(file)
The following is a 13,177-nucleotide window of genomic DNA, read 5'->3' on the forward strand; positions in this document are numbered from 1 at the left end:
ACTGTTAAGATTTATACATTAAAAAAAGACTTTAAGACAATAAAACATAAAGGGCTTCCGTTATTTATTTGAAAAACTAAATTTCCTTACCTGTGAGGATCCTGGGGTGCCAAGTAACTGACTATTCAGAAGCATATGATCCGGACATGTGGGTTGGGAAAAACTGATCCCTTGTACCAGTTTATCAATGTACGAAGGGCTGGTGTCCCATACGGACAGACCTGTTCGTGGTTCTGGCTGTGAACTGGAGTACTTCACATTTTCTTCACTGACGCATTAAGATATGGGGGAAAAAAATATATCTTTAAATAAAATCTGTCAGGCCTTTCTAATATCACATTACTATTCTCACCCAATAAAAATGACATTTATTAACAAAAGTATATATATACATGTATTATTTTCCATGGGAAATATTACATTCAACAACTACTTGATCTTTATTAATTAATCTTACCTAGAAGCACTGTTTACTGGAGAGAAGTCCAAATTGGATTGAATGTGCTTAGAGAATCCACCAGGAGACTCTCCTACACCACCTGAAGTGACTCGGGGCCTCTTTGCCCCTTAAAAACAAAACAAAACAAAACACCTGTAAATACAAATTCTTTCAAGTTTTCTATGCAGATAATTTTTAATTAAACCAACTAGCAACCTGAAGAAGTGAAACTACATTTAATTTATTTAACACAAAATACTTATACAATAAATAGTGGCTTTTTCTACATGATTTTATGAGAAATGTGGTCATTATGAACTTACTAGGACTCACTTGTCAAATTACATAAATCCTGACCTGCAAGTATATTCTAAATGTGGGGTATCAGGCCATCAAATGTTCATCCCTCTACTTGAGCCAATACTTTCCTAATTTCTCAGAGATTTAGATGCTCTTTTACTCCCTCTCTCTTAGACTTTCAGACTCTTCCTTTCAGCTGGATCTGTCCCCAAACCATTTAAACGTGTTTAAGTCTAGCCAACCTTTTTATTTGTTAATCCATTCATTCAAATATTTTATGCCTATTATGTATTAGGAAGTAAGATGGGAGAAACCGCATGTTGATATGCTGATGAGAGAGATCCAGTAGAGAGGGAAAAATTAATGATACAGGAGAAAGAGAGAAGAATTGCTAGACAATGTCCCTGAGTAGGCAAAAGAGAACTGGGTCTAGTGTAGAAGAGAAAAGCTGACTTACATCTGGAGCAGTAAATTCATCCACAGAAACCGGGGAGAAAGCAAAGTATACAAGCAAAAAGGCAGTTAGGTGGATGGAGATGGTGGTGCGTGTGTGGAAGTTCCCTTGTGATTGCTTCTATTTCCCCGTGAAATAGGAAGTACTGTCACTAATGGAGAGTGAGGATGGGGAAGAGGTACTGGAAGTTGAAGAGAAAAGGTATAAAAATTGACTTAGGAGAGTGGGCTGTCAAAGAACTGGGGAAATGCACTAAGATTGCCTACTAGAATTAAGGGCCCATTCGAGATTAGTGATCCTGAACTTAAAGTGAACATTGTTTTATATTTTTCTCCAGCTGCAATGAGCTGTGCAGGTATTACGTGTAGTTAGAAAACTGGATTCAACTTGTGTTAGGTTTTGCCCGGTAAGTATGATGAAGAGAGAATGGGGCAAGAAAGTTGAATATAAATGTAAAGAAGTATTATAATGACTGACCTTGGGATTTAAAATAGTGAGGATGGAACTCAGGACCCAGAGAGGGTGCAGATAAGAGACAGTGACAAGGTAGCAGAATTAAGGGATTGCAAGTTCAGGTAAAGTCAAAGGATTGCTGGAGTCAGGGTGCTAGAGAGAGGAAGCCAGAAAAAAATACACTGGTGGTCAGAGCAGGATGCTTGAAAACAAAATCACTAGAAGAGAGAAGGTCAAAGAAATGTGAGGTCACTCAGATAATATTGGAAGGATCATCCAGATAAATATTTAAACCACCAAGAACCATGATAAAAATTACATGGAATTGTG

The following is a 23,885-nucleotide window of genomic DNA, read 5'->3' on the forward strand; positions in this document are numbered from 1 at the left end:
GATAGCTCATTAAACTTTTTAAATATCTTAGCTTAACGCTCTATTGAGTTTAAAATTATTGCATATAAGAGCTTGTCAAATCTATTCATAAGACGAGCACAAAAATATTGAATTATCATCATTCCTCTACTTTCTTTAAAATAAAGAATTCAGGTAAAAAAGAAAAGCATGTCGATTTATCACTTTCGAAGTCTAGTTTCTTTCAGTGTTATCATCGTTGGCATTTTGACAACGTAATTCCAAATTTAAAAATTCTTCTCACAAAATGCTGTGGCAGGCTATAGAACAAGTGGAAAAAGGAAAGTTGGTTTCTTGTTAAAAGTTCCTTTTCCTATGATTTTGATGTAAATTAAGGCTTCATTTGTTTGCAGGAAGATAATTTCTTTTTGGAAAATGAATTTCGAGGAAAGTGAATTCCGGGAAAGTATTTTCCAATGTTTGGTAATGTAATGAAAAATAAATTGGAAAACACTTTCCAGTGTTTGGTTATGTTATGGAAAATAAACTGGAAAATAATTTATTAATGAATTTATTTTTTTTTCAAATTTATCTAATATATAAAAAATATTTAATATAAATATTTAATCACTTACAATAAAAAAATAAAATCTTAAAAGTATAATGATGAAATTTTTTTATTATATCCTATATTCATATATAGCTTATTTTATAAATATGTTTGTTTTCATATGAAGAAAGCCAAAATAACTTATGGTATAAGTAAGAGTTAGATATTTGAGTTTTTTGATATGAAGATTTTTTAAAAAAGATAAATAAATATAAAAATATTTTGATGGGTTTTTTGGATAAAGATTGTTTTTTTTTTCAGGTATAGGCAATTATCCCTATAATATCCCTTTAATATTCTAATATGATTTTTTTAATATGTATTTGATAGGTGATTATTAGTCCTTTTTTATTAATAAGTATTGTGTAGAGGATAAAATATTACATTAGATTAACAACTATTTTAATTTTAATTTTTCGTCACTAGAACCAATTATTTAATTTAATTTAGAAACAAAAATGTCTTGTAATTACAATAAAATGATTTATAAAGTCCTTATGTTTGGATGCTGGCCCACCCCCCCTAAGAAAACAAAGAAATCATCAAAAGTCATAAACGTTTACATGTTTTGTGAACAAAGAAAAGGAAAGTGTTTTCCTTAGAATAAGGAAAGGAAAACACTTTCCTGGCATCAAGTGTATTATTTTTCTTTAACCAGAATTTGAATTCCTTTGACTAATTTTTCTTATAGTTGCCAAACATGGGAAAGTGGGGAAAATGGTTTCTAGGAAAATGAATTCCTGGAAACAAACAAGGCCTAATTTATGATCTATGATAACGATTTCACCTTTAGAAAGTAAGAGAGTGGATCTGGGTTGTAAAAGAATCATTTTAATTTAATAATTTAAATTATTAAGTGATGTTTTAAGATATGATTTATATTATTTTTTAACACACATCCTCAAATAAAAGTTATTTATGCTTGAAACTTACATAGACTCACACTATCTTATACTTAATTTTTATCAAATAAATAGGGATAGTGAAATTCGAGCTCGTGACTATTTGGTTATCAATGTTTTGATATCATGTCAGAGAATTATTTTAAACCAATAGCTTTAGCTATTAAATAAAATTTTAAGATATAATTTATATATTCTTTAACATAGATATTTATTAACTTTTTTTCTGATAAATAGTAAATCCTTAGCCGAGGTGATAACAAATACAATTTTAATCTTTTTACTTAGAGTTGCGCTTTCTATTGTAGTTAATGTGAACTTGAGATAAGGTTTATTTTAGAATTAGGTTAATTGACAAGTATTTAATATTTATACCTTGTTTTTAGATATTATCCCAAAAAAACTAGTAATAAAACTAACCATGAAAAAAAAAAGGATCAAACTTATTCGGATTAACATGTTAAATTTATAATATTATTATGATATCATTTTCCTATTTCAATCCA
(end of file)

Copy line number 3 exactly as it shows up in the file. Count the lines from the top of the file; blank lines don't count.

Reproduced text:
The following is a 23,885-nucleotide window of genomic DNA, read 5'->3' on the forward strand; positions in this document are numbered from 1 at the left end: